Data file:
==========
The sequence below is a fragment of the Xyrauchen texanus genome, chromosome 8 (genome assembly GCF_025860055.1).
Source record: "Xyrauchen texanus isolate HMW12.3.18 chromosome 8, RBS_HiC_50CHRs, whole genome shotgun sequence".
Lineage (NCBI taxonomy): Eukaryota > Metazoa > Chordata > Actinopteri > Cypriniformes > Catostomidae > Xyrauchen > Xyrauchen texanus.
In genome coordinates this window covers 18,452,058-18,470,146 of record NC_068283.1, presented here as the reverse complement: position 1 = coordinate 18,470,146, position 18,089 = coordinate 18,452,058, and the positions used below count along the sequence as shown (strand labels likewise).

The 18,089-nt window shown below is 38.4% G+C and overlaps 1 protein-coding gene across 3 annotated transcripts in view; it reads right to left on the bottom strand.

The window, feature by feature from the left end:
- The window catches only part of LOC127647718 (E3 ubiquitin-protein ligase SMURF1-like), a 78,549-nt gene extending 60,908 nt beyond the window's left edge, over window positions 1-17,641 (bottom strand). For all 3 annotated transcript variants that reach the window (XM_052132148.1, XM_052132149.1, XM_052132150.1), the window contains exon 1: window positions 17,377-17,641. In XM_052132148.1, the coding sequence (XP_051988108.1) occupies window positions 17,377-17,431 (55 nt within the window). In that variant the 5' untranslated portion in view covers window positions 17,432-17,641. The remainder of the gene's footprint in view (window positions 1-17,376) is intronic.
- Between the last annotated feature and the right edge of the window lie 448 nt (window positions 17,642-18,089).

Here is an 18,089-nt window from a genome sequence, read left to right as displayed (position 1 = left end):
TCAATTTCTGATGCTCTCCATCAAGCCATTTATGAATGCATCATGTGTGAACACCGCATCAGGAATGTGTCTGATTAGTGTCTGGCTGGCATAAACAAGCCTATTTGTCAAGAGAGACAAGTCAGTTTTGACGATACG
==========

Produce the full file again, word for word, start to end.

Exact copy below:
The sequence below is a fragment of the Xyrauchen texanus genome, chromosome 8 (genome assembly GCF_025860055.1).
Source record: "Xyrauchen texanus isolate HMW12.3.18 chromosome 8, RBS_HiC_50CHRs, whole genome shotgun sequence".
Lineage (NCBI taxonomy): Eukaryota > Metazoa > Chordata > Actinopteri > Cypriniformes > Catostomidae > Xyrauchen > Xyrauchen texanus.
In genome coordinates this window covers 18,452,058-18,470,146 of record NC_068283.1, presented here as the reverse complement: position 1 = coordinate 18,470,146, position 18,089 = coordinate 18,452,058, and the positions used below count along the sequence as shown (strand labels likewise).

The 18,089-nt window shown below is 38.4% G+C and overlaps 1 protein-coding gene across 3 annotated transcripts in view; it reads right to left on the bottom strand.

The window, feature by feature from the left end:
- The window catches only part of LOC127647718 (E3 ubiquitin-protein ligase SMURF1-like), a 78,549-nt gene extending 60,908 nt beyond the window's left edge, over window positions 1-17,641 (bottom strand). For all 3 annotated transcript variants that reach the window (XM_052132148.1, XM_052132149.1, XM_052132150.1), the window contains exon 1: window positions 17,377-17,641. In XM_052132148.1, the coding sequence (XP_051988108.1) occupies window positions 17,377-17,431 (55 nt within the window). In that variant the 5' untranslated portion in view covers window positions 17,432-17,641. The remainder of the gene's footprint in view (window positions 1-17,376) is intronic.
- Between the last annotated feature and the right edge of the window lie 448 nt (window positions 17,642-18,089).

Here is an 18,089-nt window from a genome sequence, read left to right as displayed (position 1 = left end):
TCAATTTCTGATGCTCTCCATCAAGCCATTTATGAATGCATCATGTGTGAACACCGCATCAGGAATGTGTCTGATTAGTGTCTGGCTGGCATAAACAAGCCTATTTGTCAAGAGAGACAAGTCAGTTTTGACGATACG